R.I. Fire Code Panel Focuses on Sprinkler, Alarm Costs

The debate over the fire safety codes that Rhode Island adopted after the fire at The Station nightclub continued in April at the second hearing of the 2007-08 House Oversight Commission to Study the Ramifications of the Fire Safety Code.


The debate over the fire safety codes that Rhode Island adopted after the fire at The Station nightclub continued in April at the second hearing of the 2007-08 House Oversight Commission to Study the Ramifications of the Fire Safety Code

George Calise, deputy fire marshal for Providence, said some fine-tuning of the codes is needed, but he warned against making “radical changes,” which he said “would only serve to confuse the citizenry, confuse the design professionals and confuse the fire code enforcement authorities and developers.”

But business groups and municipal officials, who came out in force again, called for bigger changes.

Jerry Meyer, president of the East Greenwich Chamber of Commerce and spokesman for the Rhode Island Chamber of Commerce Coalition, which represents 13 Chambers, testified on behalf of East Greenwich businesses and nonprofits suffering from costs associated with compliance.

The Greenwich Odeum, the city’s only downtown theater, had its occupancy rating reduced by 25% because it lacked sprinklers. It could no longer make enough money to stay open, Meyer said, and it could not afford the cost of sprinklers.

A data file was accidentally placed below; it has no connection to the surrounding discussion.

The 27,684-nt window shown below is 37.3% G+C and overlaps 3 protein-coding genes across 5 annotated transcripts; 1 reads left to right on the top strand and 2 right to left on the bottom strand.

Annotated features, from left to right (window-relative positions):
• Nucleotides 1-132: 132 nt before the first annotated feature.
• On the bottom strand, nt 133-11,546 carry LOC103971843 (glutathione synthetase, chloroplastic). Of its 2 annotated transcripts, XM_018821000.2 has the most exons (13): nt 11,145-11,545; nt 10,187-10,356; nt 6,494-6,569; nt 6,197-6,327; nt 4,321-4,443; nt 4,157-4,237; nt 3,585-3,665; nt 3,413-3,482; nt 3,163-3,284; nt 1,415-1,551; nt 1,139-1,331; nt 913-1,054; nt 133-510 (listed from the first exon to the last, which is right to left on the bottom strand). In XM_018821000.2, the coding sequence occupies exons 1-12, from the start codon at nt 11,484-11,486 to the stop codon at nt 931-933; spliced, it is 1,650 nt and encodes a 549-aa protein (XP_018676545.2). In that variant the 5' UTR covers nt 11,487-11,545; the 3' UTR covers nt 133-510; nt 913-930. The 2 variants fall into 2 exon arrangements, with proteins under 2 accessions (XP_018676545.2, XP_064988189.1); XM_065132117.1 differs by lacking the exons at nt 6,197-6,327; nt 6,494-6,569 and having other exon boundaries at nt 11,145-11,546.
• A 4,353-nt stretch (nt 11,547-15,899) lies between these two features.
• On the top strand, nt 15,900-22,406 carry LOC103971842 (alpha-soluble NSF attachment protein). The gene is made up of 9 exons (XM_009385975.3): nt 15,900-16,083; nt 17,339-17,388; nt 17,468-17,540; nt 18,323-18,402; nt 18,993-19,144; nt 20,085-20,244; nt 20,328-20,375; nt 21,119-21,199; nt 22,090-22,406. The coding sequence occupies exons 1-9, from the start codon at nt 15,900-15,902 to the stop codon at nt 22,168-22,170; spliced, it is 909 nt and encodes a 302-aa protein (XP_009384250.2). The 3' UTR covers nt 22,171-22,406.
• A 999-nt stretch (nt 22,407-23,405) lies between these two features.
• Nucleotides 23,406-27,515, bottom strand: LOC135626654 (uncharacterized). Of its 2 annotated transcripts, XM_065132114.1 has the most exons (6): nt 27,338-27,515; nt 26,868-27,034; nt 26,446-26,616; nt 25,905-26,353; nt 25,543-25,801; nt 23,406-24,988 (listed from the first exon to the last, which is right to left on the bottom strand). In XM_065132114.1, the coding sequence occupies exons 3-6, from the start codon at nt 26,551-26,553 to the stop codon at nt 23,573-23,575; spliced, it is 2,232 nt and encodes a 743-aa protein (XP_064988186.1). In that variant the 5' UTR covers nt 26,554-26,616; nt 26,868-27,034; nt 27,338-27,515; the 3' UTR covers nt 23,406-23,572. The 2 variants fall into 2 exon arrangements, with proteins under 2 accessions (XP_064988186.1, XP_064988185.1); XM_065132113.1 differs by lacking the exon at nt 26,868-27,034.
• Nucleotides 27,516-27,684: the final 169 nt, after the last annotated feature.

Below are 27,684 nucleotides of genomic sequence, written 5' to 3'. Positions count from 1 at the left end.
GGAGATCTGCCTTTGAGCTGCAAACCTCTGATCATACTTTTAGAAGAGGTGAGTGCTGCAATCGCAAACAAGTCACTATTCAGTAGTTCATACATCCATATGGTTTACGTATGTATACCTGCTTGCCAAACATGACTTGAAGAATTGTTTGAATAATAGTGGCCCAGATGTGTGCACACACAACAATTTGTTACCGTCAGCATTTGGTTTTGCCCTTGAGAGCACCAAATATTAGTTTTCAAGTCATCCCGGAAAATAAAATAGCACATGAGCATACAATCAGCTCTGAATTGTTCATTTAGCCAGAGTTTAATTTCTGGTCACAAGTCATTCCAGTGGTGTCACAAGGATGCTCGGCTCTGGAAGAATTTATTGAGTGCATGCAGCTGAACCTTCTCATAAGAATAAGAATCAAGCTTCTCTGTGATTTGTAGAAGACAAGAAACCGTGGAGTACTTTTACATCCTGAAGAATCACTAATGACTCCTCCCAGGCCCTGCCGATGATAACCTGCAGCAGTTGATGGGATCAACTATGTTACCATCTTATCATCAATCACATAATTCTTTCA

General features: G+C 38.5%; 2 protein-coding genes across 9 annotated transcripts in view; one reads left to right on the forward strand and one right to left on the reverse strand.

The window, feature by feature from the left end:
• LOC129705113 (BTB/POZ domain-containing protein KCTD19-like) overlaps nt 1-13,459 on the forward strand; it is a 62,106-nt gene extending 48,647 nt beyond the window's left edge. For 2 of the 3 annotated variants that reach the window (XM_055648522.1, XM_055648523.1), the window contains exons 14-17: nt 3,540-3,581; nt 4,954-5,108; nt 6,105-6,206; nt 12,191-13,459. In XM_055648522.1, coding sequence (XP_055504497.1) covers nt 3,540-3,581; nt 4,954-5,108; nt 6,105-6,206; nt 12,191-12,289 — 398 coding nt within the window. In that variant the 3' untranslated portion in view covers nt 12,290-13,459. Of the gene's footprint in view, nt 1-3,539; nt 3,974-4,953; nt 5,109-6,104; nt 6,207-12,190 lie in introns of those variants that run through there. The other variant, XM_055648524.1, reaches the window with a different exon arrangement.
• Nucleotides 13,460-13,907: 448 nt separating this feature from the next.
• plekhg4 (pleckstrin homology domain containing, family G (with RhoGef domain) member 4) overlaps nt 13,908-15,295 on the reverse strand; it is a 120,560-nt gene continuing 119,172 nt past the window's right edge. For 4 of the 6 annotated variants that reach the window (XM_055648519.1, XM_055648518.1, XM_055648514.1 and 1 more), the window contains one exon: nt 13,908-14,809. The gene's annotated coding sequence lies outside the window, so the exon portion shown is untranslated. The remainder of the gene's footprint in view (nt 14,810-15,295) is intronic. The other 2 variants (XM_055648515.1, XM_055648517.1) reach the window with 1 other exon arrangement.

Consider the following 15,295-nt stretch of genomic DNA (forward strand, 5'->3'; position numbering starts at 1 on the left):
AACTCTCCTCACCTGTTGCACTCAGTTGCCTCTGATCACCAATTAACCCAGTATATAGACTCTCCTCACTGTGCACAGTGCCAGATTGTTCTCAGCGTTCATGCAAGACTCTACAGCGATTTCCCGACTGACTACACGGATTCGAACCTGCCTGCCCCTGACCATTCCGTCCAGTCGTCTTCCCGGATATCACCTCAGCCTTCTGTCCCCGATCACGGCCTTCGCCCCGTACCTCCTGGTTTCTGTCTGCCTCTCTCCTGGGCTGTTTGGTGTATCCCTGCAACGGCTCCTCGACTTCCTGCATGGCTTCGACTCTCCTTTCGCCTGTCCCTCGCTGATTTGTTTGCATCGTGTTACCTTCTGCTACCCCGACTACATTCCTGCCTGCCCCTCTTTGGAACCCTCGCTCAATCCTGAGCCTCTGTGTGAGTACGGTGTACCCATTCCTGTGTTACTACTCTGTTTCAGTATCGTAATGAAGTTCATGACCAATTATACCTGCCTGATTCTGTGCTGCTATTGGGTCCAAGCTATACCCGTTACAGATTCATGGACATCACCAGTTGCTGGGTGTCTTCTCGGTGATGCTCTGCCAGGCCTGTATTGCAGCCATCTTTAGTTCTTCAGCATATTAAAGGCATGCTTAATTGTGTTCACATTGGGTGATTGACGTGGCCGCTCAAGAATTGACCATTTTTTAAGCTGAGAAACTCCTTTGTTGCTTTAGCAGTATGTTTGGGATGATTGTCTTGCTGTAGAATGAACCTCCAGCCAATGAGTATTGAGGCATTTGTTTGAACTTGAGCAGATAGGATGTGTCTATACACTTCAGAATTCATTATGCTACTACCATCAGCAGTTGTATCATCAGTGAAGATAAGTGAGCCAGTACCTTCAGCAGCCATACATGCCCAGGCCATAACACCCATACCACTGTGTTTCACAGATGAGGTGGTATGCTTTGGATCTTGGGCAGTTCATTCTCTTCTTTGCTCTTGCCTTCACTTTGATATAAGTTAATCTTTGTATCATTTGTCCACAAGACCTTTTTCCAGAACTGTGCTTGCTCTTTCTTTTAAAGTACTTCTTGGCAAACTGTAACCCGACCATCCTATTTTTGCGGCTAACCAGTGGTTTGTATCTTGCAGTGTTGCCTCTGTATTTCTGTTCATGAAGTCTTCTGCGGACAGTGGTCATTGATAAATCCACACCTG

Meyer also asked, on behalf of the Chamber Coalition, that the commission recognize that school buildings should not be subject to the same rules as nightclubs. East Greenwich has had to redirect more than $1 million to fire alarm upgrades in schools, some for a school that will be demolished in the next few years, he said.

Cumberland Mayor Daniel McKee testified that the cost of fire code work for schools in his town is about $8 million, although much of that is not due to upgrades, because the town also is building a new high school.

After listening to the Chambers’ and town officials’ testimony, Thomas Coffey, executive director of the R.I. Fire Safety Code Board of Appeal and Review, said: “It appears that the major issues we have here are the costs of the sprinkler coverage and the fire alarm coverage. I don’t think there’s any business that’s come before us and said,‘We have a problem putting up exit signs.'"

He suggested that the commission and state fire authorities work together to focus on those two issues, which “seem to be a thread of all the arguments,” he said.

To read Providence Business News’ article on the hearing in its entirety, click here

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